Black employees say ‘performative allyship’ is an unchecked problem in the office

June 19, 2020, 10:00 AM UTC

As racist practices in some workplaces have come to light, companies are under scrutiny for how they’re practicing allyship. Certainly posting a black square to Instagram is not enough. As organizations speak out against racial injustice, many have been accused of “performative allyship”—condemning racism through broad gestures but enabling its effects in their own workplaces.

Black employees from across industries told Fortune that they’re keenly familiar with such optical allyship. They say their companies speak out in support of racial equality but don’t hire black executives or equally pay black employees, don’t listen to their concerns regarding discrimination, or were completely silent about racism up until now. They have stories of affirming individuals and gestures, but those are much fewer and farther between.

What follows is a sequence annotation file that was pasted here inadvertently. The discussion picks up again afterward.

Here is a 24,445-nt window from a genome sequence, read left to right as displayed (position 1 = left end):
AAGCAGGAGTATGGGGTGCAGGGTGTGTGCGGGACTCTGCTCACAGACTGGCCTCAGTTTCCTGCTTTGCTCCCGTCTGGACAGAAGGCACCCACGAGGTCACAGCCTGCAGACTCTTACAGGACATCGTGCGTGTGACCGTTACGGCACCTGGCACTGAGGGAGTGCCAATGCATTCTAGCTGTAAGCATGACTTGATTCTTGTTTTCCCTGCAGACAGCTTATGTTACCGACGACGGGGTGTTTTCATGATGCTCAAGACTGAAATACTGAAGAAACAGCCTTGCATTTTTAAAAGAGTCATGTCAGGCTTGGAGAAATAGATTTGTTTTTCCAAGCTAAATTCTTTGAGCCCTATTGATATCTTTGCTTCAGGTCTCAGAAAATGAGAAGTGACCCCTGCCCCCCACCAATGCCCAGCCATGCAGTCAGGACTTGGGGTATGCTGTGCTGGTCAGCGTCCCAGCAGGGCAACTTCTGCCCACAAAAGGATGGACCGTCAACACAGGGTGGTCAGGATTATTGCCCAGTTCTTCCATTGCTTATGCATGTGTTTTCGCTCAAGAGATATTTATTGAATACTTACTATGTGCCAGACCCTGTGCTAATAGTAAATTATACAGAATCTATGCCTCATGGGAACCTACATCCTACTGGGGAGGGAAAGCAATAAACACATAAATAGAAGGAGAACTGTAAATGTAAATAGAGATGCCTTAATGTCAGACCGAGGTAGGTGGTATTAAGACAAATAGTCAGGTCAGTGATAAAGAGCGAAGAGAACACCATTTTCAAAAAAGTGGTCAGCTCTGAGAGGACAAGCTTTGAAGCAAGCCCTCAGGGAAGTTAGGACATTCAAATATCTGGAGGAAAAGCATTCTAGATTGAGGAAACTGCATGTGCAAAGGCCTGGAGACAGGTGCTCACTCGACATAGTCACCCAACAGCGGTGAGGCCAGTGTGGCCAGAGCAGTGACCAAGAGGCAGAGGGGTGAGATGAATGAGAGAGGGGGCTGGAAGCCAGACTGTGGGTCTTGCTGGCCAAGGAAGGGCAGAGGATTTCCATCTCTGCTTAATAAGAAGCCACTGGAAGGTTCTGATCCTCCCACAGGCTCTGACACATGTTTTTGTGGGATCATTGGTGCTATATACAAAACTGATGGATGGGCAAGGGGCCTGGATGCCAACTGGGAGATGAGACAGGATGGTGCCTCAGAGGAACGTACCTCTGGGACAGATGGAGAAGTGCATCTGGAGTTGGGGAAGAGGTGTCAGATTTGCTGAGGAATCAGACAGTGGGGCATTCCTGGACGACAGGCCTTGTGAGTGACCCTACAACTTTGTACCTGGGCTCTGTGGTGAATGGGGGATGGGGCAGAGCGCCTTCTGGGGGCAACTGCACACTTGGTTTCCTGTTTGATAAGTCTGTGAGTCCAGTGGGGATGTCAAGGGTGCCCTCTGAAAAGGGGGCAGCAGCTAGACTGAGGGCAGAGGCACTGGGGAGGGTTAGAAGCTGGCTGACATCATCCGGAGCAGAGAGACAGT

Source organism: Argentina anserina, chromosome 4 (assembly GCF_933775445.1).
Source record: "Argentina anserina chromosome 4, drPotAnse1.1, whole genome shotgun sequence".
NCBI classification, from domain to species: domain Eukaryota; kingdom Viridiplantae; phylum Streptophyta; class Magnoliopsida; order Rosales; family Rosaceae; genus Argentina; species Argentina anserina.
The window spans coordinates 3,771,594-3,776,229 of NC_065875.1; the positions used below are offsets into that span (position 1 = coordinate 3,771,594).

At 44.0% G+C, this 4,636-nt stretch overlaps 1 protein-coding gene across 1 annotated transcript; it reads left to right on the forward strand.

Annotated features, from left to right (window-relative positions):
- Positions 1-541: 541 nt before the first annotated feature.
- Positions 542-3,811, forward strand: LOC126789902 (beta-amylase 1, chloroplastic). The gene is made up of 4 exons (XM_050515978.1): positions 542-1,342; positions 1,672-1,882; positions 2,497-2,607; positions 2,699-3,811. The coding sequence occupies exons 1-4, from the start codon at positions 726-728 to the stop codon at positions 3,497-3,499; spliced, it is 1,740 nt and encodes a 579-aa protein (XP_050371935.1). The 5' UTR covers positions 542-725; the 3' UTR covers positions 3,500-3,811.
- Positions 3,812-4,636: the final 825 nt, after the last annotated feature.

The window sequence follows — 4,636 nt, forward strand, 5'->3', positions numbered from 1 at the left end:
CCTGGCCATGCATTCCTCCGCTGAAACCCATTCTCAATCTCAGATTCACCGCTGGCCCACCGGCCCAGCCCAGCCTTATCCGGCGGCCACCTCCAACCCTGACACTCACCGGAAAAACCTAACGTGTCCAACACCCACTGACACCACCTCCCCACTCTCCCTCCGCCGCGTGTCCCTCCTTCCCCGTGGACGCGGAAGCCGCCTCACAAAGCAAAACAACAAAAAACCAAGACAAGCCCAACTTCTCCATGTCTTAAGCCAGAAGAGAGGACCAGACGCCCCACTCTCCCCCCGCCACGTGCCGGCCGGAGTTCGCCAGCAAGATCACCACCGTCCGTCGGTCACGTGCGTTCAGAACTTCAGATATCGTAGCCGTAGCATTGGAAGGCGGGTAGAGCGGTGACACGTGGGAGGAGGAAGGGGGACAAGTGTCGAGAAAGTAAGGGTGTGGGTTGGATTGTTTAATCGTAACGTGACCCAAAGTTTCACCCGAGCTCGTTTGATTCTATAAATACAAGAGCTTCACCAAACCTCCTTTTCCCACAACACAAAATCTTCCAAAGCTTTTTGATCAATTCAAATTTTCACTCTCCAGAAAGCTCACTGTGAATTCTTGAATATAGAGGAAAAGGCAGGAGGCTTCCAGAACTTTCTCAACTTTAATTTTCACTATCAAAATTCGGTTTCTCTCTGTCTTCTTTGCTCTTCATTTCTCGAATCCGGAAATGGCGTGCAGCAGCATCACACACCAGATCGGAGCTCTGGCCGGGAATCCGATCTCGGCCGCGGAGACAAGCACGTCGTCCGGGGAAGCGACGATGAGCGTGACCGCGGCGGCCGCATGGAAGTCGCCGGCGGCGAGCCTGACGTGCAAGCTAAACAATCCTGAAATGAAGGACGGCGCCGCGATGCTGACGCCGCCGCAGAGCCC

Their point is clear: Companies may invest in showing customers that they care about issues affecting black Americans, but those acts are meaningless if they don’t invest in their black employees as well. They may make a splashy announcement about a Juneteenth company holiday, but the way they treat their black employees when they return on Monday matters just as much, if not more.

We’re not done documenting experiences. If you have an anecdote to share, please submit your thoughts here. For more stories, subscribe to raceAhead, our newsletter on race in corporate America.

The responses have been lightly edited. We’ve published only first names to respect the privacy of the contributors.